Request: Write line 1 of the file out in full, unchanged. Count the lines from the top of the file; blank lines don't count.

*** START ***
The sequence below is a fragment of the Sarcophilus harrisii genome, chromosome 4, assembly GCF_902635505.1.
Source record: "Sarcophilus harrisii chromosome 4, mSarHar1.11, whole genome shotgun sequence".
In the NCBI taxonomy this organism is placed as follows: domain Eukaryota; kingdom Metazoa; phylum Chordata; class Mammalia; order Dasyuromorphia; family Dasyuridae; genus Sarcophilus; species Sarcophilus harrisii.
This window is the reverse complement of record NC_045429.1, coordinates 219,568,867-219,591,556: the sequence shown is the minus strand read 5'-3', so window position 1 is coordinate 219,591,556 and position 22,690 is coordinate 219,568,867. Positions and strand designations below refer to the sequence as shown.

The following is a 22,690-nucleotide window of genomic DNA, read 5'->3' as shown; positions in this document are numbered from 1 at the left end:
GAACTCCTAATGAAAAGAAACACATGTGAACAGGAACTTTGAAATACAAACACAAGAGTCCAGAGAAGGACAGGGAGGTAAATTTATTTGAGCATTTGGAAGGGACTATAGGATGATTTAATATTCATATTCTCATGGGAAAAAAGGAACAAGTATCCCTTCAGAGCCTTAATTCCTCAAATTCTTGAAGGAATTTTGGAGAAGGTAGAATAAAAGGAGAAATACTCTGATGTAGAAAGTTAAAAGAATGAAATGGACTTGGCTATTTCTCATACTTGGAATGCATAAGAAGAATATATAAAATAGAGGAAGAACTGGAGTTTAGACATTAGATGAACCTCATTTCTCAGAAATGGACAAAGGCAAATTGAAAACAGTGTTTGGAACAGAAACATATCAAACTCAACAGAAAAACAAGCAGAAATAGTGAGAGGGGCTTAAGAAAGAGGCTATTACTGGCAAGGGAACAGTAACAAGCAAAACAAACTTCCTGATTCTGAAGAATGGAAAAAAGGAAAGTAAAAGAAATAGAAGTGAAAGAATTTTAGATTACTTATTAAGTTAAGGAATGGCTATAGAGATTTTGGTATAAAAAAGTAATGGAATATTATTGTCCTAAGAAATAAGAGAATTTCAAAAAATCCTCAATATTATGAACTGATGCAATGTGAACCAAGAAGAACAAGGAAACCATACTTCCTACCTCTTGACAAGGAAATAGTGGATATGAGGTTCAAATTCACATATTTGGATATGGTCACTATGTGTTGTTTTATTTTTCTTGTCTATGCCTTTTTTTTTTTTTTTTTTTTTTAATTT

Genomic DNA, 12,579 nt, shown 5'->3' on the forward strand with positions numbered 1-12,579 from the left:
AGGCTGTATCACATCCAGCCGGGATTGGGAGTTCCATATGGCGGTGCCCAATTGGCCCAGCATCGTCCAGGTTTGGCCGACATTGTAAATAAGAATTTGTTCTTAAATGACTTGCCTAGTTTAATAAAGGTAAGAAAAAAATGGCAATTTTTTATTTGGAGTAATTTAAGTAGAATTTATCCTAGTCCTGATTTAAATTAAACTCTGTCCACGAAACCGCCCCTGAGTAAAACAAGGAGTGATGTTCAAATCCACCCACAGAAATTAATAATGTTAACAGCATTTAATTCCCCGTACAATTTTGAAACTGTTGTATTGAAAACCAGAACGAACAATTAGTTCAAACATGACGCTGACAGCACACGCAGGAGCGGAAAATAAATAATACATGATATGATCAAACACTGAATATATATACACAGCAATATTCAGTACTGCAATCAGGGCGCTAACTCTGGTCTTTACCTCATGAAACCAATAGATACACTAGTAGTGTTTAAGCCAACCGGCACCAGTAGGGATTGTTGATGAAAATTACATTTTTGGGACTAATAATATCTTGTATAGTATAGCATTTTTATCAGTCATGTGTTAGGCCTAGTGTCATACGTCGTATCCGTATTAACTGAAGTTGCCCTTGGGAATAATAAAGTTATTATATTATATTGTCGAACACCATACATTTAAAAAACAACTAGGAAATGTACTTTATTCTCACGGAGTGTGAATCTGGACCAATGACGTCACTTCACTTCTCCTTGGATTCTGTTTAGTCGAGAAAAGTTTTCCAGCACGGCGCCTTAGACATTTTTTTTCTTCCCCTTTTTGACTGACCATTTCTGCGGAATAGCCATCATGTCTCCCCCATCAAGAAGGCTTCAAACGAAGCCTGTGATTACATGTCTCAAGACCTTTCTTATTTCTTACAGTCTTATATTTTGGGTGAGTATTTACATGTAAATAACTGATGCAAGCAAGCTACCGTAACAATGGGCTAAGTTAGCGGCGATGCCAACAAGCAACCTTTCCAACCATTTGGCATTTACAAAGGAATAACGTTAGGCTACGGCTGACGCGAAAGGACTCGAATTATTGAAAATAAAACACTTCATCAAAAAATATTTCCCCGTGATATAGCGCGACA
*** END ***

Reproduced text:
The sequence below is a fragment of the Sarcophilus harrisii genome, chromosome 4, assembly GCF_902635505.1.